The System of Nature
Opening page of The System of Nature
AuthorBaron D'Holbach
PublisherBaron D'Holbach
Publication date
Publication placeFrance

The System of Nature or, the Laws of the Moral and Physical World (French: Système de la Nature ou Des Loix du Monde Physique et du Monde Moral) is a 1770 work of philosophy by Paul-Henri Thiry, Baron d'Holbach.


Opening page of The System of Nature.

The work was originally published under the name of Jean-Baptiste de Mirabaud, a deceased member of the French Academy of Science. D'Holbach wrote and published this book – possibly with the assistance of Denis Diderot[1] but with the support of Jacques-André Naigeon – anonymously in 1770, describing the universe in terms of the principles of philosophical materialism: the mind is identified with the brain, there is no "soul" without a living body, the world is governed by strict deterministic laws, free will is an illusion,[2] there are no final causes, and whatever happens takes place because it inexorably must. The work explicitly denies the existence of God, arguing that belief in a higher being is the product of fear, lack of understanding, and anthropomorphism.

Though not a scientist himself, d'Holbach was scientifically literate and he tried to develop his philosophy in accordance with the known facts of nature and the scientific knowledge of the day, citing, for example, the experiments of John Needham as proof that life could develop autonomously without the intervention of a deity. It makes a critical distinction between mythology as a more or less benign way of bringing law-ordered thought on society, nature and their powers to the masses and theology. Theology which, when it separates from mythology raises the power of nature above nature itself and thus alienates the two (i.e. "nature", all that actually exists, from its power, now personified in a being outside nature), is by contrast a pernicious force in human affairs without parallel.[3] Its principles are summed up in a more popular form in d'Holbach's Bon Sens, ou idées naturelles opposées aux idées surnaturelles.[4]


The book was considered extremely radical in its day and the list of people writing refutations of the work was long. The Catholic theologian Nicolas-Sylvestre Bergier wrote a refutation titled Examen du matérialisme ("Materialism examined"). Voltaire, too, seized his pen to refute the philosophy of the Système in the article "Dieu" in his Dictionnaire philosophique, while Frederick the Great also drew up an answer to it.[4] Commenting on the book, Frederick observed:

When one speaks in public he should consider the delicacy of superstitious ears; he should not shock anybody; he should wait till the time is sufficiently enlightened to let him think out loud.[5]

It is speculated that Frederick was motivated to write a criticism of the System of Nature because the book contained an attack not just on religion, but also on monarchy.[5]

Appreciation and influence

D'Holbach's friend Denis Diderot had enthusiastically endorsed the book:

What I like is a philosophy clear, definite, and frank, such as you have in the System of Nature. The author is not an atheist on one page and a deist on another. His philosophy is all of one piece.[6]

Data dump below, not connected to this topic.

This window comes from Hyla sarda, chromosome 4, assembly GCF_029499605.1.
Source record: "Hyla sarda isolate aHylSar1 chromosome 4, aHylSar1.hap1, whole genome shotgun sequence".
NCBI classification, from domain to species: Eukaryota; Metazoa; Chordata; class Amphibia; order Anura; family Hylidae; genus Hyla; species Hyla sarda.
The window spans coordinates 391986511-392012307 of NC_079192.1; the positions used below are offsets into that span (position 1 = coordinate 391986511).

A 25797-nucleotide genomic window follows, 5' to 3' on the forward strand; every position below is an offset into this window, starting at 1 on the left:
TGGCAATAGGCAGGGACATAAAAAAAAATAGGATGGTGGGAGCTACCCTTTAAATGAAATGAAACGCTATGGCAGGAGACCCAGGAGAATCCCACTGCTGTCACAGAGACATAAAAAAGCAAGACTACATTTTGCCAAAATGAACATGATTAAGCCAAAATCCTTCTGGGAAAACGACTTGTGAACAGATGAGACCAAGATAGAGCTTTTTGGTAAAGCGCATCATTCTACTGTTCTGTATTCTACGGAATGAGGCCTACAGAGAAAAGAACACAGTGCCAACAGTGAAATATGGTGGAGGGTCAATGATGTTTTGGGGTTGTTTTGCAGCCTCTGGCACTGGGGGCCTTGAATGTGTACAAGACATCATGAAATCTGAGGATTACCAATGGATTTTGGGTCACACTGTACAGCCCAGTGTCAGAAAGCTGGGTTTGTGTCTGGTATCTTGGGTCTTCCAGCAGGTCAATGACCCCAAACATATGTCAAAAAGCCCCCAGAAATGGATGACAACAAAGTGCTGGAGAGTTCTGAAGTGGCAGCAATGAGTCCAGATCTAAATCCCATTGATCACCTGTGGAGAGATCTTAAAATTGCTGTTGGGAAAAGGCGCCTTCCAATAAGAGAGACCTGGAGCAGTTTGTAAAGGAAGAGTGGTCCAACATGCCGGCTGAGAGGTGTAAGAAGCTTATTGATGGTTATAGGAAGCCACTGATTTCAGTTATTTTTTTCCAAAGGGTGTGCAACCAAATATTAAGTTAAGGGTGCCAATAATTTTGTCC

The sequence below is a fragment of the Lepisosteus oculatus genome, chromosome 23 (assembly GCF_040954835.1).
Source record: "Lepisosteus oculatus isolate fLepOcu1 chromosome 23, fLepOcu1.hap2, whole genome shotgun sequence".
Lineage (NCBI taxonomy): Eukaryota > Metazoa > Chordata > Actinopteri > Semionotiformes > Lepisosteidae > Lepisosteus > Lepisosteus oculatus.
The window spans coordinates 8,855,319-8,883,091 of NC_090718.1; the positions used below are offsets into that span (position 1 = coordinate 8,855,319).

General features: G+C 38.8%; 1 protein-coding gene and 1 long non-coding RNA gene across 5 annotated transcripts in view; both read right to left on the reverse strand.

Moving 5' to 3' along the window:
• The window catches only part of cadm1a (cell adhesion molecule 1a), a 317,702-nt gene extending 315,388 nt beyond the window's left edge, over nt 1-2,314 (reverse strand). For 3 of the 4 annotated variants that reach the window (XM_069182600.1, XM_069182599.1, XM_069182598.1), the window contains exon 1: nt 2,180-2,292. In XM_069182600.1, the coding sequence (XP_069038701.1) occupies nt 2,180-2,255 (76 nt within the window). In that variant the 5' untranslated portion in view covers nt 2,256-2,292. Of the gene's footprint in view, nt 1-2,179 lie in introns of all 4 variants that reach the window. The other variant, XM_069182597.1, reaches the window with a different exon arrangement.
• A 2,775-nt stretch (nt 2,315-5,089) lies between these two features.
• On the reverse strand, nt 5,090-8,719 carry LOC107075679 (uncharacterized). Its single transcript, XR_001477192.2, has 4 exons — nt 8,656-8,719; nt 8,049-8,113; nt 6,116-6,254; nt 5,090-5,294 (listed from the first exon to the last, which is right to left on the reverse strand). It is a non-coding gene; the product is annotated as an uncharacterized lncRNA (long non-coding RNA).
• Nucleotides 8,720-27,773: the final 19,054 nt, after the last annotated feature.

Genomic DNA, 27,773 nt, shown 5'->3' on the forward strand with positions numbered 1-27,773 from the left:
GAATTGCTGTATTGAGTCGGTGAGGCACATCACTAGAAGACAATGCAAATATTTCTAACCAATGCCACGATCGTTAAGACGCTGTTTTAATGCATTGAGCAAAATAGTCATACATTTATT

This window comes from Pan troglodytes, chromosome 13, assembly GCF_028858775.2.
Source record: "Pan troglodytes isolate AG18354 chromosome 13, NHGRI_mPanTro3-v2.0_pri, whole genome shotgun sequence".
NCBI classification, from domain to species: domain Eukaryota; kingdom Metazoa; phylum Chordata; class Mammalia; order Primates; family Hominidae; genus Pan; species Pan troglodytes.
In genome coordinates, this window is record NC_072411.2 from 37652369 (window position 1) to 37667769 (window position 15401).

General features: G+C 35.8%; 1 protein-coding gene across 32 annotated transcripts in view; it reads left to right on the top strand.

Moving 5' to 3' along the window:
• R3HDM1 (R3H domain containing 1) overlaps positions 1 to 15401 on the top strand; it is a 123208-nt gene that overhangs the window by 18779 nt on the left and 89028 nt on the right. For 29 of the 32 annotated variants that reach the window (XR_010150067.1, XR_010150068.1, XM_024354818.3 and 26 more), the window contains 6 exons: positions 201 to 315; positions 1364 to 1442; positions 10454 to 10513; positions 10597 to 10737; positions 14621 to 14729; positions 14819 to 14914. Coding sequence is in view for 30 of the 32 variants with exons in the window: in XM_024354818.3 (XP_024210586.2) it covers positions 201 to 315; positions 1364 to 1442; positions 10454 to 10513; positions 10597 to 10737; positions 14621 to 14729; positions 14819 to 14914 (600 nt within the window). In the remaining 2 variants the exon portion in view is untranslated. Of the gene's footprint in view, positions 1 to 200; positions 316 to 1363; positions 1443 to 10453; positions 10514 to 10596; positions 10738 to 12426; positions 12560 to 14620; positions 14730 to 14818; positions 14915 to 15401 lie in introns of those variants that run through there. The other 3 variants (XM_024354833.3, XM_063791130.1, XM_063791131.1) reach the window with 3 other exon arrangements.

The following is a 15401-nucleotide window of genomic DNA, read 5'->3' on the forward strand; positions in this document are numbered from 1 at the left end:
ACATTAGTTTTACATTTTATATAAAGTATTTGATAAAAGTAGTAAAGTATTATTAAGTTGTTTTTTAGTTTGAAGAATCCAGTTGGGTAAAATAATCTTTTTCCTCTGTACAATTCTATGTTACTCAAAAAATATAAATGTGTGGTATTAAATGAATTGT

Percy Bysshe Shelley became an ardent atheist after reading The System of Nature, and proceeded to translate the book into English.[7] According to Will Durant, the System of Nature contains the most comprehensive description of materialism and atheism in the entire history of philosophy.[8]

In his student days, Goethe had recoiled with revulsion at the contents in the book: "It appeared to us so grey, so Cimmerian, so corpse - like that we had difficulty in enduring its presence and shuddered before it as before a spectre"; in his old age he harbored similar views: "We belong to the laws of nature, even when we rebel against them."[9]

According to Voltaire, the book was very popular among the populace, including "scholars, the ignorant, and women".[6]


  1. ^ See Virgil V. Topazio, "Diderot's Supposed Contribution to D'Holbach's Works", in Publications of the Modern Language Association of America, LXIX, 1, 1954, pp. 173-188.
  2. ^ System of Nature Vol. 1, Chap XI "Of the System of Man's free agency": "In despite the gratuitous ideas which man has formed to himself on his pretended free-agency; in defiance of the illusions of this suppose intimate sense, which, contrary to his experience, persuades him that he is master of his will, -- all his institutions are really founded upon necessity: on this, as on a variety of other occasions, practice throws aside speculation."
  3. ^ System of Nature, Ch. I. Essentially a condensed form of what is also stated by Robert Richardson's preface which he condenses from his translation of Ch. I.
  4. ^ a b Open Library (pdf in French). Amsterdam, 1772
  5. ^ a b Will Durant (1965). The Story of Civilization Volume 9:The Age of Voltaire. Simon&Schuster. p. 711.
  6. ^ a b Will Durant (1965). The Story of Civilization Volume 9: The Age of Voltaire. Simon&Schuster. p. 700.
  7. ^ Will Durant (1965). The Story of Civilization Volume 9:The Age of Voltaire. Simon&Schuster. p. 713.
  8. ^ Will Durant (1965). The Story of Civilization Volume 9: The Age of Voltaire. Simon&Schuster. p. 710.
  9. ^ Will Durant (1965). The Story of Civilization Volume 10: Rousseau and Revolution. Simon&Schuster. pp. 618–9.